*18 Paragraph 20 goes on to state that "the term `labor dispute' for the purposes of this paragraph, shall be broadly construed and shall include but not be limited to, any controversy concerning wages, salaries, hours, working conditions, or benefits, including health and welfare, sick leave, insurance, or pension or retirement provisions, any differences or questions that may arise between the parties, including the making or maintaining of collective-bargaining agreements, the terms to be included in such agreements, or any grievances that may arise, and any controversy arising out of or by virtue of any of the provisions of this agreement for the protection of employees affected by the Provision (1977 § 13(c) Agreement)."

Pursuant to Paragraph 20, three arbitrators were appointed. Arbitration hearings were held in October and November of 1981. The neutral arbitrator proposed an award, but neither of the other arbitrators was agreeable to it. On January 29, 1982, the Eleventh Circuit Court of Appeals issued an opinion in Local Div. 732, Amalgamated Transit Union v. MARTA, 667 F2d 1327, supra, holding that the federal courts do not have jurisdiction over a suit alleging breach of a § 13(c) agreement between a local transit authority which is an UMTA grant recipient and a union representing its employees.

On February 22, some of the MARTA board of directors had a meeting with various of MARTA's attorneys to discuss the impact of Local Division 732, supra, on MARTA's and the Union's pending arbitration proceedings. Fairly viewed, the record shows that a vote was taken at this meeting for MARTA to withdraw from arbitration with the Union. The public was not given notice of this meeting, although later that day there was a regularly scheduled meeting of the MARTA board, of which the public was given notice.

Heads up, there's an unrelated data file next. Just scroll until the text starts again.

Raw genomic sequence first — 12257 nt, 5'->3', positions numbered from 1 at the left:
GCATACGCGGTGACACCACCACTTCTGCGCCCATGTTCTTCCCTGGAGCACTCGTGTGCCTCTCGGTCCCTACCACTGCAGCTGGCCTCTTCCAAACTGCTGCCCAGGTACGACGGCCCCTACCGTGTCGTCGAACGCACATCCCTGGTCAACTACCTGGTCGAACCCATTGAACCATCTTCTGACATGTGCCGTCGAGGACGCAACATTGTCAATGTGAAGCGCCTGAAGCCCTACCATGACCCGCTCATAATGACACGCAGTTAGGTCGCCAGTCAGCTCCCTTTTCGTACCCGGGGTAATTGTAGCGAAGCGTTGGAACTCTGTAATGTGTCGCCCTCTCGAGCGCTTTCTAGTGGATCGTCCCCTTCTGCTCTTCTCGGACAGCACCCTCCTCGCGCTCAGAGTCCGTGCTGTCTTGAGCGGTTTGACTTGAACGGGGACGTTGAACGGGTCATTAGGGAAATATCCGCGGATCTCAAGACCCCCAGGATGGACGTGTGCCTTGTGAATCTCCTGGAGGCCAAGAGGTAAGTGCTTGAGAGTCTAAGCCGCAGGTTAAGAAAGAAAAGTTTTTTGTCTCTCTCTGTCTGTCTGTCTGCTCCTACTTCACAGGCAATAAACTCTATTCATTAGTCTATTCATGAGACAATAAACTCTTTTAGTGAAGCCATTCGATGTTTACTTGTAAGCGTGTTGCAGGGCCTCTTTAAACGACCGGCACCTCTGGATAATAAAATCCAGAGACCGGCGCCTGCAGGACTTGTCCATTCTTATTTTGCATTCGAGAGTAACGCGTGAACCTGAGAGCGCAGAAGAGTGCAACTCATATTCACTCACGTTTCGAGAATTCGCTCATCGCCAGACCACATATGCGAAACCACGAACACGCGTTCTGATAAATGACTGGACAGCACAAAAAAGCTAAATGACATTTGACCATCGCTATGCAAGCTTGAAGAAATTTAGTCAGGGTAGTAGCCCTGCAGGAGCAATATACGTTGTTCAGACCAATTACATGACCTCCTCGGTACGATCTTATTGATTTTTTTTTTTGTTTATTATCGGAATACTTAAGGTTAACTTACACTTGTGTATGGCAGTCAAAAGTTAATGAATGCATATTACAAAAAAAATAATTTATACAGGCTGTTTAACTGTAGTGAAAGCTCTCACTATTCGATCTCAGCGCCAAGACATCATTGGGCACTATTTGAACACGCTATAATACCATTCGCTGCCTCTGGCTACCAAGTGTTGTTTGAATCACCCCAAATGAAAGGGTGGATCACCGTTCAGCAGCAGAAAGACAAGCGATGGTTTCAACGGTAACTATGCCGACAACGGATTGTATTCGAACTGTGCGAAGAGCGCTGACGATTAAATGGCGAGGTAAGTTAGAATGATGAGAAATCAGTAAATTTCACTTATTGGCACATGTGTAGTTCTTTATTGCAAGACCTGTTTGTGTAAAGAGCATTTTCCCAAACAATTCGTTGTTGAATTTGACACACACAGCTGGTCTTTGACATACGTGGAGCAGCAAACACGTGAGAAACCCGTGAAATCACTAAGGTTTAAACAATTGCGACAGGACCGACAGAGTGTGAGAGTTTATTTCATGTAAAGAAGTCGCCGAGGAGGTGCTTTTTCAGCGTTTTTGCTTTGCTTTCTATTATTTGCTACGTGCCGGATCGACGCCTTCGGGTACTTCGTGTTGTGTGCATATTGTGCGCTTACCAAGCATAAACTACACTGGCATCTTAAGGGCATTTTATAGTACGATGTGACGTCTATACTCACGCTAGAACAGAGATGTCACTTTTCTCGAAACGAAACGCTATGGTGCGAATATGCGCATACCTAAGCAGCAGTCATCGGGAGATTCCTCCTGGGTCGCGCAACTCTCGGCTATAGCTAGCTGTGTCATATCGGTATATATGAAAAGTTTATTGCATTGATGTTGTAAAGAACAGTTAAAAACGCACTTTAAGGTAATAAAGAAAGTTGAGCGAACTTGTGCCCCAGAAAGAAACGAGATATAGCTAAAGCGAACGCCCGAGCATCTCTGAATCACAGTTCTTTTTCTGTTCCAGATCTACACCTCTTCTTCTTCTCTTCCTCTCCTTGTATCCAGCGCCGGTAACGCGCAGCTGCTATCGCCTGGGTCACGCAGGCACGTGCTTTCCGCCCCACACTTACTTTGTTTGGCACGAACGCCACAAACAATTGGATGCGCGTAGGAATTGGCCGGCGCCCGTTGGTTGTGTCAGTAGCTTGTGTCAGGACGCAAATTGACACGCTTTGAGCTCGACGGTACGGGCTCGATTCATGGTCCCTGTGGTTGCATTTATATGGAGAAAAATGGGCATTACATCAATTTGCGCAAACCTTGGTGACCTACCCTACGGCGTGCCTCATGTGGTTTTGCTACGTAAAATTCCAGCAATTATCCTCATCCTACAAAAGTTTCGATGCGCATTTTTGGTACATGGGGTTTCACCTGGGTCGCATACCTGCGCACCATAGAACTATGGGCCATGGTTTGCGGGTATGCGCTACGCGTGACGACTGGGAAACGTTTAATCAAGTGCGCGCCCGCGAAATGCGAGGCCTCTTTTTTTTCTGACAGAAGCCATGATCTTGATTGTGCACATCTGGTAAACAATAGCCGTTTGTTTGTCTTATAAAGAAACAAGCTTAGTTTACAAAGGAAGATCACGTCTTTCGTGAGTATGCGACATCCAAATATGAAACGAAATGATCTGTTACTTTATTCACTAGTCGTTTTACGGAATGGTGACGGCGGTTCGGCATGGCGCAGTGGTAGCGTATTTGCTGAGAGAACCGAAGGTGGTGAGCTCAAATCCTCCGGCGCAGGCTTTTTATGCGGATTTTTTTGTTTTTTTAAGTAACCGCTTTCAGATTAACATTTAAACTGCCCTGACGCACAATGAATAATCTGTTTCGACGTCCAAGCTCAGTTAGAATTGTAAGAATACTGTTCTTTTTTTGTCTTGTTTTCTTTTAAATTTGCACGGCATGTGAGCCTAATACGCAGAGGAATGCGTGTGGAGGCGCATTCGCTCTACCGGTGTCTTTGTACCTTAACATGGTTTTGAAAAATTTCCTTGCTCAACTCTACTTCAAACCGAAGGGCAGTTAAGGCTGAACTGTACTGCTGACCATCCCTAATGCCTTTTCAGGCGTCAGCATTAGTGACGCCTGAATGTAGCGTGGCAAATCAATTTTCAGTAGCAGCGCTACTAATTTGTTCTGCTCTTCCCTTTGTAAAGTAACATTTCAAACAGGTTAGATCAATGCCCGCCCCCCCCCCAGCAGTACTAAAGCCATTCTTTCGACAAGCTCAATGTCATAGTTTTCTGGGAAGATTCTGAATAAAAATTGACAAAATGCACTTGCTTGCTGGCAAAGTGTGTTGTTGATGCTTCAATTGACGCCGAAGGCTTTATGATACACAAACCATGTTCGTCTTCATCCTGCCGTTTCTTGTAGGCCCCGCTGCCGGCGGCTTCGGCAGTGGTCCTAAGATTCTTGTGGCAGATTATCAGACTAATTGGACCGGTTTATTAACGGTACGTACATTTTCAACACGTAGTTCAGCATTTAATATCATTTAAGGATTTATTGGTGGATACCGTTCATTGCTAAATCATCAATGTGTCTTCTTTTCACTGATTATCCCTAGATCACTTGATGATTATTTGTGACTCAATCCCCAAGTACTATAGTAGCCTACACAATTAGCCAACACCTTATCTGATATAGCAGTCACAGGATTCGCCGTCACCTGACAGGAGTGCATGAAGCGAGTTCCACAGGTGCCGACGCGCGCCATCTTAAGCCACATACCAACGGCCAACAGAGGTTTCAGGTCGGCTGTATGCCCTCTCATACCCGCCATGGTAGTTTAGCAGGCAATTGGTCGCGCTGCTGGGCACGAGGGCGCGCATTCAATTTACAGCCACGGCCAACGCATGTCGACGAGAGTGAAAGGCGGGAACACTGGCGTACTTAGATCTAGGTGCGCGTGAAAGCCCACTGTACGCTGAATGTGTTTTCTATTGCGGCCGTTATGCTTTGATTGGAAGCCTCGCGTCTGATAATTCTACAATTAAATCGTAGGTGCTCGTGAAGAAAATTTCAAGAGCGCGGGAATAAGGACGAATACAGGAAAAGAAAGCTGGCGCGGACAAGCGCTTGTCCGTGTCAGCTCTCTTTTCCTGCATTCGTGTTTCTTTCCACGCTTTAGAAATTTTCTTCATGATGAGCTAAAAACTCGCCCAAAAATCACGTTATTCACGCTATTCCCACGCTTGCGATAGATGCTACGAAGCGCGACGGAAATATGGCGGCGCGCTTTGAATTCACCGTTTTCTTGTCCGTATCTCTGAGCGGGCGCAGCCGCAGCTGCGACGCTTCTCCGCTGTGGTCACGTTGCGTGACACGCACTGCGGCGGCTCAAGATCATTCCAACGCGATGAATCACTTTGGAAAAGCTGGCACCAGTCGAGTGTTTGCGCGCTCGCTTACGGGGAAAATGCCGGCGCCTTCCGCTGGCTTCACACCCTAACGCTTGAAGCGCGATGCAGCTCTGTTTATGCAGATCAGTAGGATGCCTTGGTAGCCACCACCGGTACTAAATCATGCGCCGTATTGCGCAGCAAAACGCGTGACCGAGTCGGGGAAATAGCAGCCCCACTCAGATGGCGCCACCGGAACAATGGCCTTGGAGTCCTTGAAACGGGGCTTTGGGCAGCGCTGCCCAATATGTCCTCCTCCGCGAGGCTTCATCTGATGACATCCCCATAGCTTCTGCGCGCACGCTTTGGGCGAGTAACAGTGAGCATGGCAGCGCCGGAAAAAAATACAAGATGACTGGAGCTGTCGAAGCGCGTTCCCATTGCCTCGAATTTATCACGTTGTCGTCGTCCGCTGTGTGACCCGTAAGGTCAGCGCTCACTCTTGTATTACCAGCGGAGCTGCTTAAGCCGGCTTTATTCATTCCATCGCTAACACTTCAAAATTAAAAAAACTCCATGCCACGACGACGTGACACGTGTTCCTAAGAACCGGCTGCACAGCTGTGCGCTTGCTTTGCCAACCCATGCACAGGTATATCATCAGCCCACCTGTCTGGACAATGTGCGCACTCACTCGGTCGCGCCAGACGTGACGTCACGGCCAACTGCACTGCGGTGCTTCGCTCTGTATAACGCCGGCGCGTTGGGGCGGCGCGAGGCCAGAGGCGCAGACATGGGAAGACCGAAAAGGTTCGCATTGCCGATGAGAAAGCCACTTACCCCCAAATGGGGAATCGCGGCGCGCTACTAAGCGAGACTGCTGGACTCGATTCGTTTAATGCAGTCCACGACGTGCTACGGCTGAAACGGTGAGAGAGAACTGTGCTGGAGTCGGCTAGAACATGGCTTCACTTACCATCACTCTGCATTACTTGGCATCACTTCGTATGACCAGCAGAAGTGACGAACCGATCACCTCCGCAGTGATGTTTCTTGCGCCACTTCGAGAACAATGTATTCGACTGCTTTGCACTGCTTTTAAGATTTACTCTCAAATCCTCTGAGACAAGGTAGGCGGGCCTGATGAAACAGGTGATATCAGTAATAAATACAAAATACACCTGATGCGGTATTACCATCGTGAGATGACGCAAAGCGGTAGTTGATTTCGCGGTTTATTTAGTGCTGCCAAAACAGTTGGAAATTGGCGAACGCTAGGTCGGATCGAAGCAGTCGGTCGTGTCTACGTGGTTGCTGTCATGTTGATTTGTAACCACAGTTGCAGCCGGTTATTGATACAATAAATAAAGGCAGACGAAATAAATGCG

On February 22, MARTA's General Manager, Alan Kieper, notified the Union president in writing that MARTA was revoking its consent to arbitration. However, on February 23, MARTA and the Union received another proposed arbitration award from the neutral arbitrator, and the Union has sought to approve this award.

On February 23, MARTA filed this complaint against the Union, the arbitrator appointed by the Union, and the neutral arbitrator. In this complaint, MARTA requests declaratory judgment that MARTA is not obligated to engage in arbitration with the Union concerning the terms of a collective-bargaining agreement to replace the agreement between MARTA and the Union which *19 expired on June 27, 1981. MARTA argues that it has withdrawn its consent to arbitrate, and MARTA also requests that the Union and non-MARTA arbitrators be enjoined from continuing with arbitration proceedings.

After entering various temporary restraining orders, the superior court entered a final judgment, concluding that under Local Div. 732, Amalgamated Transit Union v. MARTA, supra, Georgia law is controlling here. The superior court further concluded that under Georgia law, MARTA could and did revoke its consent to arbitration. Accordingly, final judgment was entered in MARTA's favor. The Union appeals.

1. The first question for consideration is whether the superior court was correct in ruling that state law applies in determining the revocability of MARTA's and the Union's arbitration agreement.

Local Div. 732, supra, and the subsequent decision of the United States Supreme Court in Jackson Transit Auth. v. Local Div. 1285, Amalgamated Transit Union, 457 U.S. 15 (102 SC 2202, 72 LE2d 639) (1982) clearly hold that § 13 (c) agreements between a local transit authority which is an UMTA grant recipient and a Union representing its employees are governed by state law to be applied in state courts. Cf., Republic Steel Corp. v. Maddox, 379 U.S. 650 (85 SC 614, 13 LE2d 580) (1965) and cits.